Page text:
(28) Students are required to assign their IP rights to RMIT where:

  1. the IP consists of course materials
  2. has been assigned to RMIT under a specific agreement
  3. has been jointly developed with staff and the student is deemed to be a co-creator
  4. is the subject of an existing agreement between RMIT and a third party.

(29) Students involved in research activities that could lead to the development of IP over which RMIT or a third-party may claim ownership or other rights must formally assign, in advance, all IP to RMIT before engaging in research, in return for the same IP benefits that a staff member would have under the policy, unless subject to a third-party agreement.

(30) Supervisors electing to supervise a student in an area whose research activities are covered by third-party agreements must ensure a confidentiality and IP assignment agreement is completed between RMIT and the student before the work is commenced.

(31) Some projects may not be available to students who choose not to sign a confidentiality and/or IP assignment agreement.

(32) Despite any contrary provision in this policy, all existing legally binding contracts, deeds and agreements entered into by RMIT at the effective date of this policy, will remain in full force and effect. Their terms will prevail in the event that a conflict arises with this policy.

(33) RMIT may assign its rights, title and interests in IP owned by it to third parties in accordance with this policy.

Protection and Commercialisation of IP

(34) Where a staff member, student or affiliate develops IP over which RMIT asserts ownership rights they must follow the process outlined in the Invention Disclosure Form.

(35) RMIT will decide whether or not to proceed with the protection or commercialisation of IP owned by RMIT. The University is under no obligation to protect or commercialise any IP. The terms on which RMIT protects its IP will be at the absolute discretion of the University. The University will endeavour to make decisions regarding protection or commercialisation of such IP in consultation with the relevant creators.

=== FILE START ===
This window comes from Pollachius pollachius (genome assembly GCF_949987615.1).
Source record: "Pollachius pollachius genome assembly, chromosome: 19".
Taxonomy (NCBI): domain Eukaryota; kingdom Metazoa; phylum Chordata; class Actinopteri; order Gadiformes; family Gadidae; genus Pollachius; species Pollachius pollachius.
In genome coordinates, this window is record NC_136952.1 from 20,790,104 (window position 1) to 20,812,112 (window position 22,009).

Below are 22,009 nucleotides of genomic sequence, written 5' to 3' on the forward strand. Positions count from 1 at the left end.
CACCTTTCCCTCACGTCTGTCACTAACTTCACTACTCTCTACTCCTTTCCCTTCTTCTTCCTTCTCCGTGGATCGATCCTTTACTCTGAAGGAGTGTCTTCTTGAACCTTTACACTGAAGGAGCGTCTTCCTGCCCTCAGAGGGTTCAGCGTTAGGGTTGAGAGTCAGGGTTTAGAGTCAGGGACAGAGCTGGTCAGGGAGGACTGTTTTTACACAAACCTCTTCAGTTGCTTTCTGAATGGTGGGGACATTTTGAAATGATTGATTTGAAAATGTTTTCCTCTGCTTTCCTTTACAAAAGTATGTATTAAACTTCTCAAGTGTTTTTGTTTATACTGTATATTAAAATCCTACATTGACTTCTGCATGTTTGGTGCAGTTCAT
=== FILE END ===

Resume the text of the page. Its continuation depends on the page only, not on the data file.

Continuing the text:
(36) Creators must use their best endeavours to assist RMIT in its commercialisation efforts.

(37) Where there is more than one creator, the Deputy Vice-Chancellor Research and Innovation will, in the absence of agreement by the creators, determine the proportions to be paid to the individual creators. Distribution to a creator shall not be affected by the death, resignation or retirement of the staff member.

(38) Where creators may personally hold equity in companies that have a license or assignment to RMIT-owned IP, they will be required to forego any other creator’ entitlements in relation to the same IP.

(39) If Indigenous Traditional Knowledge is involved in any proposed commercialisation activities, the University must consult with the Deputy Pro Vice-Chancellor Indigenous Education and Engagement to ensure appropriate recognition and protection is given to Indigenous Traditional Knowledge and its owners.

(40) Staff, students and affiliates must complete all required documentation to allow RMIT to protect, commercialise and exploit any IP.

(41) If a creator fails to complete any documentation or any other action necessary for the commercialisation of IP owned by the University, the Vice-Chancellor has the right to execute all such documents and do all such acts as their attorney.

(42) This power of attorney does not extend to instances where failure to complete documentation is a result of conflicts as to ownership of the IP, or where there is a dispute between the creators and RMIT. In these instances, the Section dealing with Dispute Resolution will apply.